In September 2020, The Royal Wolverhampton NHS Trust’s Sexual Health Service, known as Embrace, launched the safe and secure messaging helpline, ChatHealth. This allows local people in Wolverhampton to quickly and easily contact a sexual health nurse for confidential advice about a range of sexual health issues.
Organisation: The Royal Wolverhampton NHS Trust
Service: Embrace, Wolverhampton Sexual Health Service
Embrace wanted to adapt their service model to offer more than the traditional walk-in clinic. They needed a more effective way to ensure that people most at risk could easily get help, whilst promoting safe sex universally and efficiently signposting people for sexual health treatments.
Matron of 0-19 Services and Sexual Health, Kirsty Lewis explains,
“Anyone could turn up in the morning and come in to ask for an appointment. There was a big demand and we simply didn’t have enough appointments. Most days we would have a queue across the car park.”
“This was a concern because the person at the front of queue would be guaranteed an appointment, but they could have been one of the ‘worried well’ and simply looking for reassurance. However, the person at the back of the queue could be the symptomatic patient who we didn’t get to see that day because we had run out of appointments. We realised we needed a triage system to identify those that needed urgent help from those that simply needed advice.”
Embrace also recognised that attending a clinic doesn’t suit everyone. For young people, in particular, the stigma attached to attending a sexual health clinic meant they worried about who they might bump into! Nevertheless, they understood that people wanted to take responsibility for their sexual health. Knowing younger people are very technologically advanced, Embrace saw the benefit of reaching this age group via their mobile phones.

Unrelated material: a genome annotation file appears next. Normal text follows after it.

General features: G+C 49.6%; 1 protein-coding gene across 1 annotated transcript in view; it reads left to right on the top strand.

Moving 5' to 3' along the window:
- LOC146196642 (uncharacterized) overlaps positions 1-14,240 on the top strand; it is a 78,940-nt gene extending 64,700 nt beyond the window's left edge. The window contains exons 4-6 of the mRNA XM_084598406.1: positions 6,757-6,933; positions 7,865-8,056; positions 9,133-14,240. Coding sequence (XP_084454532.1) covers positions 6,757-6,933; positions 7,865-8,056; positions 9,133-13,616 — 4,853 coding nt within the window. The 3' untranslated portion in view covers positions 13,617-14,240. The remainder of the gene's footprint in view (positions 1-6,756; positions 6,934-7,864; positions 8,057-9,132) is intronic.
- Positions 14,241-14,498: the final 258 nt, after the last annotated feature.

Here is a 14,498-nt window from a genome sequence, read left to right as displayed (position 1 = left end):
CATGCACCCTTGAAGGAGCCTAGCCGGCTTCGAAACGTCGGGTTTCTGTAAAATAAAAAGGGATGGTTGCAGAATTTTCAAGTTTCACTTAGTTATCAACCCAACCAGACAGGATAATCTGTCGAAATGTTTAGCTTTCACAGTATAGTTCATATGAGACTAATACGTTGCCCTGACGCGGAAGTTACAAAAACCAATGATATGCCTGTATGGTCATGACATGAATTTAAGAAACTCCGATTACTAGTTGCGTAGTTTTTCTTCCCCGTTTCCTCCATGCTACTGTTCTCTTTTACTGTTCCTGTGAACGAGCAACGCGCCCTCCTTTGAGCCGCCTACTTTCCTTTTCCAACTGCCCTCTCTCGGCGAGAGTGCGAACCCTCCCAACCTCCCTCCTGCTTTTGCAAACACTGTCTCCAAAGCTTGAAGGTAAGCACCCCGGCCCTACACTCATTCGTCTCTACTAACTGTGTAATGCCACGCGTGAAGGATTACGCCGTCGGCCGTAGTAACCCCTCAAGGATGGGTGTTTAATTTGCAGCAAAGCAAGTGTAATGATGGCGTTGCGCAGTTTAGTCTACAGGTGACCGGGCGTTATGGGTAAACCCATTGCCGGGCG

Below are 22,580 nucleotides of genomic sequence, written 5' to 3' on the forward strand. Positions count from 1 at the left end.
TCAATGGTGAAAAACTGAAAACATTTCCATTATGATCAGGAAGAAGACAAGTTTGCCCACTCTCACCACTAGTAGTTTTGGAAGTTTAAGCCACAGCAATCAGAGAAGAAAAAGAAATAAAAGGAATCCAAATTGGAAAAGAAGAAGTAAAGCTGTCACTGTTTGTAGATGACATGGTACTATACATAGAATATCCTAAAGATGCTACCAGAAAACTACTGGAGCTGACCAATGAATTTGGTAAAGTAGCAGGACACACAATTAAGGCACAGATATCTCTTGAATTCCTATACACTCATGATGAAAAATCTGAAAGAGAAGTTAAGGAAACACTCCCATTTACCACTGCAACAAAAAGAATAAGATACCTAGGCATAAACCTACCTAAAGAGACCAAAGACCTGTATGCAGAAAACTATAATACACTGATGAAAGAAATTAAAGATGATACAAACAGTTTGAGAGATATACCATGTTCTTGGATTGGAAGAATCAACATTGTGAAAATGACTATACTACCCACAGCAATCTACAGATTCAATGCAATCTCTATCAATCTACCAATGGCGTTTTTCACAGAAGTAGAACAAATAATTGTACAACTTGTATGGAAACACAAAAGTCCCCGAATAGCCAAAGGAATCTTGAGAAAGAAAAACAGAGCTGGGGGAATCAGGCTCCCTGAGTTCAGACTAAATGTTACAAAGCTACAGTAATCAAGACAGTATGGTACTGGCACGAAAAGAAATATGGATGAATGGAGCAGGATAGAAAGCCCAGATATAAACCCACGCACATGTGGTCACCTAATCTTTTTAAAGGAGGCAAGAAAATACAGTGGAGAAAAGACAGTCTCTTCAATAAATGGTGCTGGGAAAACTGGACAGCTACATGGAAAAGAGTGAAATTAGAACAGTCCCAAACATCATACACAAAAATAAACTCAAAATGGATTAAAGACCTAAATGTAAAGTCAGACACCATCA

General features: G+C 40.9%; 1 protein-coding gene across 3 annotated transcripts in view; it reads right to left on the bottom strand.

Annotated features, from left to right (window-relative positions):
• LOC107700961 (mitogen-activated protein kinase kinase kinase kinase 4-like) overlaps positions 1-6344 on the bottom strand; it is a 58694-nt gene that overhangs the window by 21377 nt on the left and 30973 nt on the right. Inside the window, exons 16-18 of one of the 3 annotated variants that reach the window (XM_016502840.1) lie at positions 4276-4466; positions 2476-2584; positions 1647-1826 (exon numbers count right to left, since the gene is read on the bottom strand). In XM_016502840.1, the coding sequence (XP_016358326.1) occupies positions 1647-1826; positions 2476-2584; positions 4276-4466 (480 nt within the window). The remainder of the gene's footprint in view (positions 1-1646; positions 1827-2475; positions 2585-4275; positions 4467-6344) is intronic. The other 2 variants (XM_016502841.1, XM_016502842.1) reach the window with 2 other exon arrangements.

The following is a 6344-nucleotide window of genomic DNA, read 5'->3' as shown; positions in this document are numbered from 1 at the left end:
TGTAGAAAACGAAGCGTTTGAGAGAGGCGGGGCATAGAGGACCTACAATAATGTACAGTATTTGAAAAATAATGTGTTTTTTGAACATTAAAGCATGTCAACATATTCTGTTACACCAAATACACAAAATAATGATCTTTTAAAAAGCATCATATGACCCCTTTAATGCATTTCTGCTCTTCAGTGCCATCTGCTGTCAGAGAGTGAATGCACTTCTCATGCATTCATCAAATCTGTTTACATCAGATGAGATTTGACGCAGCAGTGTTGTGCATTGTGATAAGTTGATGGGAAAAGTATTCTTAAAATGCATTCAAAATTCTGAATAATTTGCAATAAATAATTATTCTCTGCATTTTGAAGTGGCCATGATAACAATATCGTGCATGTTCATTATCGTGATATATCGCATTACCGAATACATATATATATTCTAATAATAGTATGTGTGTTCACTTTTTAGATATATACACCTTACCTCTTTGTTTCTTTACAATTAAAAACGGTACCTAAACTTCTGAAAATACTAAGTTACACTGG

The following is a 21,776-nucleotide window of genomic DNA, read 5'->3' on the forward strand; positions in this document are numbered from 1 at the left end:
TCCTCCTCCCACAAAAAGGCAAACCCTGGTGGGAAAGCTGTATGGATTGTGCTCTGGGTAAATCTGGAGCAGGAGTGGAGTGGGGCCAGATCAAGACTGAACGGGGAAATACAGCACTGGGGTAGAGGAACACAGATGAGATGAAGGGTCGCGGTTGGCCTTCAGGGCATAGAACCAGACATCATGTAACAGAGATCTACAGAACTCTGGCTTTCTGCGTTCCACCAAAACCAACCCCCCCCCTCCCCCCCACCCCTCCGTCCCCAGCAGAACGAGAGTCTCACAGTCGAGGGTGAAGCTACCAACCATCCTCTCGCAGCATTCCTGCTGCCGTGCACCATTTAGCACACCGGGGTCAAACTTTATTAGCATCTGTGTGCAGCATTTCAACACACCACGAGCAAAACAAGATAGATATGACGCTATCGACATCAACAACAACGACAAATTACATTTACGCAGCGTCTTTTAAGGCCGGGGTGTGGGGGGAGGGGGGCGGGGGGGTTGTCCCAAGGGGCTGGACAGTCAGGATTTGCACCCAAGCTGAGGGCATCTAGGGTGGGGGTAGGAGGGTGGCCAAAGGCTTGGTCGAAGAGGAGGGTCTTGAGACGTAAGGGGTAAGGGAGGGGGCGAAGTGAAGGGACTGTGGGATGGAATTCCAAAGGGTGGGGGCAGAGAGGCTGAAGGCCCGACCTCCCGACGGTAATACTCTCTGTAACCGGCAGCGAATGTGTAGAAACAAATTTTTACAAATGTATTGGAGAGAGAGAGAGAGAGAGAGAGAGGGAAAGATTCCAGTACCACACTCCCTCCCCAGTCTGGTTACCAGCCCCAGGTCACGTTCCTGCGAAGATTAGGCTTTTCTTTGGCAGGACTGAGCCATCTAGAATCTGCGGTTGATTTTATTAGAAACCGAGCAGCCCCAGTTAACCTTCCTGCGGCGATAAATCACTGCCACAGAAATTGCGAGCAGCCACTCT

In addition, the impact of the COVID-19 pandemic led to the reduction of face-to-face clinics. It became even more crucial to offer a more accessible, digital route into their sexual health service.
ChatHealth, a safe and secure healthcare messaging system, is widely used by NHS public health, mental health and community teams across the UK. Developed by Leicestershire Partnership NHS Trust, ChatHealth provides a way for service users to easily, anonymously if preferred, use messaging to get confidential help and advice from healthcare professionals.
Following the success of the Trust’s school nursing messaging service, the Embrace team felt reassured that ChatHealth met their criteria for clinical safety and information governance. Kirsty describes how they felt confident it would offer best value for money and work well with their IT set up and team capacity.
“We felt that now was the time to give ChatHealth a go and see if it had a place in sexual health services. As it had just been set up by the school nursing service, we were able to replicate and transfer many of the same standard operating procedures. We found the system training to be quite straight forward in learning how to use it to respond to messages.”